Tuesday, November 14, 2006

The Fresh Produce Section

John Roddam Spencer-Stanhope.

Well, we really, really, truly know there aren't any.
Fresh plots, that is.
And it doesn't really, really, truly matter.
Because lots - if not most - people like apples (or pomegranates) or pommes de terres.
I believe I make a good apple pie, for example, but the basic ingredient is still apples. Plain old apples: adventure with love sugar.
What may tickle the judge's taste buds are the spices and the delicacy of my crust.
One such spice is occupation.
We realize that the occupation of the major characters is relevant to reader's suspension of disbelief, as in one expects a cop, a fireman, a soldier, a spy, a body guard to be involved in dramatic events. A case of expected strengths.
Conversely, a nursery school teacher, a sweet little old lady, a mild-mannered florist, set up delicious anticipation as to how these perceived unwordly innocents might deal with rank villainy. A case of unexpected strengths.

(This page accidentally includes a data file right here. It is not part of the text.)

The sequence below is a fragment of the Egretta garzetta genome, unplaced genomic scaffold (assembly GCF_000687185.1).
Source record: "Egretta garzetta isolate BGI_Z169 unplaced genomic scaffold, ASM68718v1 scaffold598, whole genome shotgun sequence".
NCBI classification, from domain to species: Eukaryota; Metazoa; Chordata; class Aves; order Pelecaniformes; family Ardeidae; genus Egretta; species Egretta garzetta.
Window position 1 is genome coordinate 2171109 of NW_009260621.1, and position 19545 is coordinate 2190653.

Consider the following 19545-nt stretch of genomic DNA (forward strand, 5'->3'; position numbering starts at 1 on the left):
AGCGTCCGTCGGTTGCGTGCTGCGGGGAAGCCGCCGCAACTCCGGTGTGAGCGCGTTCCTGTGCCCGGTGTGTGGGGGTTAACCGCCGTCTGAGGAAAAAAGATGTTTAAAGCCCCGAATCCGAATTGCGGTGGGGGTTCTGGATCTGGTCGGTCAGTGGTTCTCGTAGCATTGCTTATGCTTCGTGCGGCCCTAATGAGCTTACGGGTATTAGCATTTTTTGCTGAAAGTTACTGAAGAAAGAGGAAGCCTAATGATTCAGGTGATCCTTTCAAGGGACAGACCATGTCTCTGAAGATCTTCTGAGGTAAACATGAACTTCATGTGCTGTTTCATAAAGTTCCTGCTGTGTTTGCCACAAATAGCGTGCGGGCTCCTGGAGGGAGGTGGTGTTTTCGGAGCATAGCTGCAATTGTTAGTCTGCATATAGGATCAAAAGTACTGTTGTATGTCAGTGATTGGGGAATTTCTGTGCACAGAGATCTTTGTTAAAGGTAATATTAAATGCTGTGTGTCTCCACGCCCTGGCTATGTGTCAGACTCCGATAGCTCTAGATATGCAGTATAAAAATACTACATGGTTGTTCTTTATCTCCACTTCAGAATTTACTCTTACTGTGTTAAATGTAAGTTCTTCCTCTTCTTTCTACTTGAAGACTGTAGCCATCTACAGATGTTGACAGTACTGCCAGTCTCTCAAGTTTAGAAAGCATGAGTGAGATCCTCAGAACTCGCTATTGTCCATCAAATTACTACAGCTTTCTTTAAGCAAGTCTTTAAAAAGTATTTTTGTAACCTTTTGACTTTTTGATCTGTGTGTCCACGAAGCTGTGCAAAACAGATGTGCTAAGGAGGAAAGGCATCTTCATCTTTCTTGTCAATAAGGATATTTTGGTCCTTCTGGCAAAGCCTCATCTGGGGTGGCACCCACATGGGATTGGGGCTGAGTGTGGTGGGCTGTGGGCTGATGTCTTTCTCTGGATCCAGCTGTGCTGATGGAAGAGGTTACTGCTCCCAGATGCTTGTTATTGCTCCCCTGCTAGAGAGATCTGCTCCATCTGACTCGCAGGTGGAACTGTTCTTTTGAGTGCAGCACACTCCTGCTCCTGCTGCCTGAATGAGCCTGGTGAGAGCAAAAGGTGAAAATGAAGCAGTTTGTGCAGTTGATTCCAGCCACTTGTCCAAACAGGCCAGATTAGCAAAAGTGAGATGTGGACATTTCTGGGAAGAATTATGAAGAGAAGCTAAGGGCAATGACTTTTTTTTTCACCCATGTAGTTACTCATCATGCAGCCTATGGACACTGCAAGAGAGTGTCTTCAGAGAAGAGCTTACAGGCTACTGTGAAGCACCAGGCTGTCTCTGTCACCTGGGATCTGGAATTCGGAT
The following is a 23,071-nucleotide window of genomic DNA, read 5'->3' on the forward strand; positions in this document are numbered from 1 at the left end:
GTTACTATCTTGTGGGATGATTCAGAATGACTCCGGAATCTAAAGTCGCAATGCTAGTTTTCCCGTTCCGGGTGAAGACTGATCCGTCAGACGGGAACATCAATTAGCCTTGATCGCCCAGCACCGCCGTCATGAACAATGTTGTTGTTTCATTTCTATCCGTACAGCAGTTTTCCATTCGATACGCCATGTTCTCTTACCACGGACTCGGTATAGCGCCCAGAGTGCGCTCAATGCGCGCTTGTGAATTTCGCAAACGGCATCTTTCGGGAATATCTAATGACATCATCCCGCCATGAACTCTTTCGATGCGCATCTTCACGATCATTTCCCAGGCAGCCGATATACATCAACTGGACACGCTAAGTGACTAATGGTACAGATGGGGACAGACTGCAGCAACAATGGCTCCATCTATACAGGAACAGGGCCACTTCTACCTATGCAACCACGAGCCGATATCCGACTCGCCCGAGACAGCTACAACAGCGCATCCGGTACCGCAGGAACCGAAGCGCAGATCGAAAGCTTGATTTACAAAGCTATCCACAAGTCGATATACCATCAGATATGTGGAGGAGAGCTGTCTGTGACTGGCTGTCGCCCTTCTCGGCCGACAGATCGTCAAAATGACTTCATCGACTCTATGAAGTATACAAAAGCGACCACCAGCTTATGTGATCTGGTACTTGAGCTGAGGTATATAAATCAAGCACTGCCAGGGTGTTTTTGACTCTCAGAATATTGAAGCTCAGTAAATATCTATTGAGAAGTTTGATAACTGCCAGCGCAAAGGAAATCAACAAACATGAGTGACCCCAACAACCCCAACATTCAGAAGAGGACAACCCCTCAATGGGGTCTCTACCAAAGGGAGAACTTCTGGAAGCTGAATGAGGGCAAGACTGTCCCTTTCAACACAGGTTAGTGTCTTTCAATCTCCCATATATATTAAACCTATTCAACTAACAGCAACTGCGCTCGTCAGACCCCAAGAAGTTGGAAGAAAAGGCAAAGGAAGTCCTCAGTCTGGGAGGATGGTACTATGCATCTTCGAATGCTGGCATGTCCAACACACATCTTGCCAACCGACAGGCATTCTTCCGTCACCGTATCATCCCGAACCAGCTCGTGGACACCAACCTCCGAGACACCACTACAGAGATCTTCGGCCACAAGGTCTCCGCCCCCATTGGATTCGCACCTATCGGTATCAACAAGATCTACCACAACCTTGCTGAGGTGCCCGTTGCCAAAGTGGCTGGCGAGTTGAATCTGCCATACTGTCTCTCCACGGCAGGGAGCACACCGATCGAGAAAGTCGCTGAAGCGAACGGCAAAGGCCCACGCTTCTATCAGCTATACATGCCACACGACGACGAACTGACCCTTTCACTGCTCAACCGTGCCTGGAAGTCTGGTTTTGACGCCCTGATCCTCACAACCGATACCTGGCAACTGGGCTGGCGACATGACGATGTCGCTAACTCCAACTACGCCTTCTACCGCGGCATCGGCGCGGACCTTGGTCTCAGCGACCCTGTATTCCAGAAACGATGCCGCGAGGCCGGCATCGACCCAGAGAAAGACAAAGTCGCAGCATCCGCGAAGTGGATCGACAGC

So does a combination of unlikely protagonists. Barbara Hambly thrusts an air-brush jockey artist punk from the fringes of the biker world and a Ph.D student into one of her series. They consort with a 60 year old sorcerer and a teen-age queen mother.
However, like the gun on the mantle piece in Act I, these occupations (or hobbies or talents) must have relevance to the plot. They must be used to advance it. They cannot just sit there and preen like paragraphs of useless description.
My heroine is a forensic consultant in occultology: the identification and analysis of occult-related material, events, practises and beliefs.
As a novel occupation it might well be too obscure, but it does allow her to see things as they are and not through a veil of superstition.
What are some unusual or peculiar occupations found in your favourite fiction?

From Dracula's Guide to Childrearing: The 2:00 AM feeding:
"Listen to them - the Children of the Night. What sweet music they make!"


MissWrite said...

Dracula's guide to childrearing. Too damned funny!

Occupations, oh what a headache. Can mundane be interesting? You sweat that. Is the extraordinary too overdone? You sweat that too. Sigh, I guess they gotta do something to put bread (or blood in Drac's case) on the table. :)

Erik Ivan James said...

In one of my WIP's, my protag is a Manufactures Rep...sales. That occupation allows me to put him in the multitude of places/circumstances required for his variety of experiences which develop the plot.